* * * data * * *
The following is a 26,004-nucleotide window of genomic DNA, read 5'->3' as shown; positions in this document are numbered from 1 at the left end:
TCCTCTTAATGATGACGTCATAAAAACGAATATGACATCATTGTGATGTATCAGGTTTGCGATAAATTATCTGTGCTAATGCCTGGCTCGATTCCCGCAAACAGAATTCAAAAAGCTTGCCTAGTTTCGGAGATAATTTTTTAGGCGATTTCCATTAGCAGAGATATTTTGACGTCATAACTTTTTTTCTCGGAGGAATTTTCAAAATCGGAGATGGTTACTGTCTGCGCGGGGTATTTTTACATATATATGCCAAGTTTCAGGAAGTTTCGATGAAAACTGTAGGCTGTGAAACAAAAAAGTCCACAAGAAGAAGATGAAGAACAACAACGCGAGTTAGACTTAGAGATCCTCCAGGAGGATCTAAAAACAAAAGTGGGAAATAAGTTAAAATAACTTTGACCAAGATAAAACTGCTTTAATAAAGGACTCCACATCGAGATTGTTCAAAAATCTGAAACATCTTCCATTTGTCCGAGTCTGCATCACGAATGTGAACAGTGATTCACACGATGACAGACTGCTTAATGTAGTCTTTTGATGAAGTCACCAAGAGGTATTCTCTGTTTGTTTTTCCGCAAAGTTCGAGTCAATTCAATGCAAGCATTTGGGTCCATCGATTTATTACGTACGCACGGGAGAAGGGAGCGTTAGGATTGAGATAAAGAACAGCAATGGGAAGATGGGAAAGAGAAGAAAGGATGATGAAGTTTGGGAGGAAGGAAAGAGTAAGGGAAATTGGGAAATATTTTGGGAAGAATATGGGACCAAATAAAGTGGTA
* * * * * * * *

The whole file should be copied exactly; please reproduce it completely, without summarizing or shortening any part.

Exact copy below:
The following is a 26,004-nucleotide window of genomic DNA, read 5'->3' as shown; positions in this document are numbered from 1 at the left end:
TCCTCTTAATGATGACGTCATAAAAACGAATATGACATCATTGTGATGTATCAGGTTTGCGATAAATTATCTGTGCTAATGCCTGGCTCGATTCCCGCAAACAGAATTCAAAAAGCTTGCCTAGTTTCGGAGATAATTTTTTAGGCGATTTCCATTAGCAGAGATATTTTGACGTCATAACTTTTTTTCTCGGAGGAATTTTCAAAATCGGAGATGGTTACTGTCTGCGCGGGGTATTTTTACATATATATGCCAAGTTTCAGGAAGTTTCGATGAAAACTGTAGGCTGTGAAACAAAAAAGTCCACAAGAAGAAGATGAAGAACAACAACGCGAGTTAGACTTAGAGATCCTCCAGGAGGATCTAAAAACAAAAGTGGGAAATAAGTTAAAATAACTTTGACCAAGATAAAACTGCTTTAATAAAGGACTCCACATCGAGATTGTTCAAAAATCTGAAACATCTTCCATTTGTCCGAGTCTGCATCACGAATGTGAACAGTGATTCACACGATGACAGACTGCTTAATGTAGTCTTTTGATGAAGTCACCAAGAGGTATTCTCTGTTTGTTTTTCCGCAAAGTTCGAGTCAATTCAATGCAAGCATTTGGGTCCATCGATTTATTACGTACGCACGGGAGAAGGGAGCGTTAGGATTGAGATAAAGAACAGCAATGGGAAGATGGGAAAGAGAAGAAAGGATGATGAAGTTTGGGAGGAAGGAAAGAGTAAGGGAAATTGGGAAATATTTTGGGAAGAATATGGGACCAAATAAAGTGGTA